Understanding and analyzing what the competition is up to is often just as important to knowing what the Nationals are up to. With Opening Day coming up in just about two weeks, it’s time we start taking a look at the rosters heading into the season for each of Washington’s division rivals. Once we run through each of the four divisional opponents, we’ll sum everything up and make some predictions.
Our Season Preview series led off with an examination of the New York Mets. We followed with a look at the Miami Marlins’ pitching staff. Next up, Philadelphia’s pitching staff.
Jonathan Papelbon had established himself as one of baseball’s premier late-game options over the course of his Boston career, though he was far from a perfect closer. He occasionally struggled with the pressure of playing in a market like Boston (the Philadelphia market is just as intense) and often showed his emotions a little more than most seemed to like. His confident demeanor also seemed to rub some people the wrong way, having watching his career up close since I live in the Boston area.
As the 2011 season came to a close, the likelihood that he’d leave Boston via free agency seemed to increase exponentially but there was never much certainty as to where the right-hander would ultimately end up. However, shortly into free agency it became evident that the Phillies were determined to be aggressive in the free agent closer market as they wanted to ensure that they’d land a quality arm for the back end of the bullpen.
Despite repeated reports that the team was nearing a deal with former Phillie Ryan Madson to return as the team’s closer, a deal was ultimately reached with Papelbon in early November. The two sides agreed to a four year, $50 Million contract which easily seemed to set the market for the available closers this winter.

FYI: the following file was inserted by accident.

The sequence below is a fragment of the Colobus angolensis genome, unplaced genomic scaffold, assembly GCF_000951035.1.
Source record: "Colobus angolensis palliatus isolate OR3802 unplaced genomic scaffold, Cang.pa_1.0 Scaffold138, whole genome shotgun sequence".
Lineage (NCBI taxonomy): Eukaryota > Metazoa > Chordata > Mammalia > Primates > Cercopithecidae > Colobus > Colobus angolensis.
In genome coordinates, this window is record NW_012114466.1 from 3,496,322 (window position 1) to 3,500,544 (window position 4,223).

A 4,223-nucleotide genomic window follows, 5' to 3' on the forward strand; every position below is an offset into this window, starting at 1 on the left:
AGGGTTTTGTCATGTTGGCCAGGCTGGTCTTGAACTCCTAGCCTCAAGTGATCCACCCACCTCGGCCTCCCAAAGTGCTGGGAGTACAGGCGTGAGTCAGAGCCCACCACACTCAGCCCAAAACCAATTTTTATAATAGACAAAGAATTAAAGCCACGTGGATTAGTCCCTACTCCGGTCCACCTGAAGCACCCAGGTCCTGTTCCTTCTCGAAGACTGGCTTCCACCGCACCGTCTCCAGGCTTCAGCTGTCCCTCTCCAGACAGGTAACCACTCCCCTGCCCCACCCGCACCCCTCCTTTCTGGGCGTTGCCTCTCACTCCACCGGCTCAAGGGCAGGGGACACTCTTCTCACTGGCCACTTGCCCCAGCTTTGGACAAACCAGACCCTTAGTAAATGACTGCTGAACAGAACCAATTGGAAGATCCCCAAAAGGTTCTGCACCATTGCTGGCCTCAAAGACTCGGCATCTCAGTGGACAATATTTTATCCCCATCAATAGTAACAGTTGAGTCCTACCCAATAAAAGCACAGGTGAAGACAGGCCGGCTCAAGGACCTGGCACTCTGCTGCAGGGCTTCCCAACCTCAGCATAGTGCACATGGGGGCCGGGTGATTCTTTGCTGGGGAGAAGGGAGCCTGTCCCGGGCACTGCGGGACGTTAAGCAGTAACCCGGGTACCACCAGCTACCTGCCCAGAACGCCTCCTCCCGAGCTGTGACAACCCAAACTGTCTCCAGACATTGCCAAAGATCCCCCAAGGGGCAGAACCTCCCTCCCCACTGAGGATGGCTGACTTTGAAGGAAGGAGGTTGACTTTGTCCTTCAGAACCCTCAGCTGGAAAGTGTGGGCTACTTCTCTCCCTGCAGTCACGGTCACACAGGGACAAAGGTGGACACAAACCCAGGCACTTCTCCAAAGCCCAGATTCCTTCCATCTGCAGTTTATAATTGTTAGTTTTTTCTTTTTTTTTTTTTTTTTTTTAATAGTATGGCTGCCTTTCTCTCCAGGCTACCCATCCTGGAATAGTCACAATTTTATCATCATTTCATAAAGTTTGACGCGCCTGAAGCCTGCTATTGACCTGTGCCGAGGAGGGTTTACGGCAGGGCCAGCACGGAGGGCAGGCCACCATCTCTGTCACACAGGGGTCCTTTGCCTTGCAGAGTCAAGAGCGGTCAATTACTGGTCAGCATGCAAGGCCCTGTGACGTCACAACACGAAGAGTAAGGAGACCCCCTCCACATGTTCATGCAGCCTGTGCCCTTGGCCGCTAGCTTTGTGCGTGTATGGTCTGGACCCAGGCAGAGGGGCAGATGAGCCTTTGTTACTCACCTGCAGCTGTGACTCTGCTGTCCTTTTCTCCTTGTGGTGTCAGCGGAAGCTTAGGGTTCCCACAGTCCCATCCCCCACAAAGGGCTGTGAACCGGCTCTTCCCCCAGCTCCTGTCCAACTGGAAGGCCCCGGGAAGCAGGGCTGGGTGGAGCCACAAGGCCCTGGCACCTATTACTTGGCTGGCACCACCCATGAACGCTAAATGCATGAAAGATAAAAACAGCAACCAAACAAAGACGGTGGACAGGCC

Of course, the closer market instantaneously dried up once Papelbon signed his deal, as no other reliever on the free agent market was able to sign a deal even remotely close to his, in either length or overall value. Even Madson, arguably the next best option available this winter, struggled to find a job until signing late with the Cincinnati Reds, only to suffer an injury that will necessitate missing the entire 2012 season.
Left-hander Antonio Bastardo will likely serve as Papelbon’s primary setup option, particularly after a strong 2011 season in a similar role. One of two right-handers, either Jose Contreras or Michael Stutes, will likely pitch alongside him in late-game situations. Contreras’ status for the season’s start remains in question, as he’s still suffering some lingering effects from an elbow injury he suffered from last season. The chance exists that he’ll begin the year on the DL. Stutes, who had a solid rookie season in 2011, seems like the most likely option to step into the role should Contreras miss some time.
Rounding out the bullpen, the Phillies do have a few candidates with some more substantial experience pitching out of a Major League bullpen. David Herndon has seen action with the Phillies over each of the past two seasons. Meanwhile, he’ll be joined by another right-hander, veteran Chad Qualls, who’ll be pitching is his 9th Major League season and first in Philadelphia. Qualls does have some closing experience in his career, saving 36 games for the Diamondbacks between the 2009 and 2010 seasons, so he too could become a setup option in front of Papelbon.
Kyle Kendrick, another familiar face, returns to a swingman-type role. The Phillies’ bullpen is limited when it comes down to the left-handed options. Contreras’ injury situation may affect that, however, as one of option to make the roster in the event that he needs to start the season on the DL would be Joe Savery.
Despite being another year older, Philadelphia still enters the 2012 season with arguably one of the better starting rotations in the National League. Roy Halladay, Cliff Lee, and Cole Hamels are well known, so little needs to be said about their potential performance on the mound this season. Hamels has added motivation this season, as he’ll be a free agent next winter and will be pitching for his next contract.
Vance Worley, who performed above expectations last year after joining the Phillies’ rotation, will step into the 4th spot in the rotation after the team opted to let Roy Oswalt leave via free agency. Worley went 11-3 with a 3.01 ERA on the 2011 season, numbers he may be able to replicate in 2012. But he showed enough that there is reason to believe he’ll be a more that serviceable 4th starter.
It seems, at least at the onset of the season, that the last spot in the rotation will go to veteran right-hander Joe Blanton. Blanton, who’s contract is largely responsible for his role on this team, is rumored to be available for trade if the Phillies can find a taker. They’ve been willing to move him for the past two seasons and have been unable to do so to date. A deal is not expected anytime soon.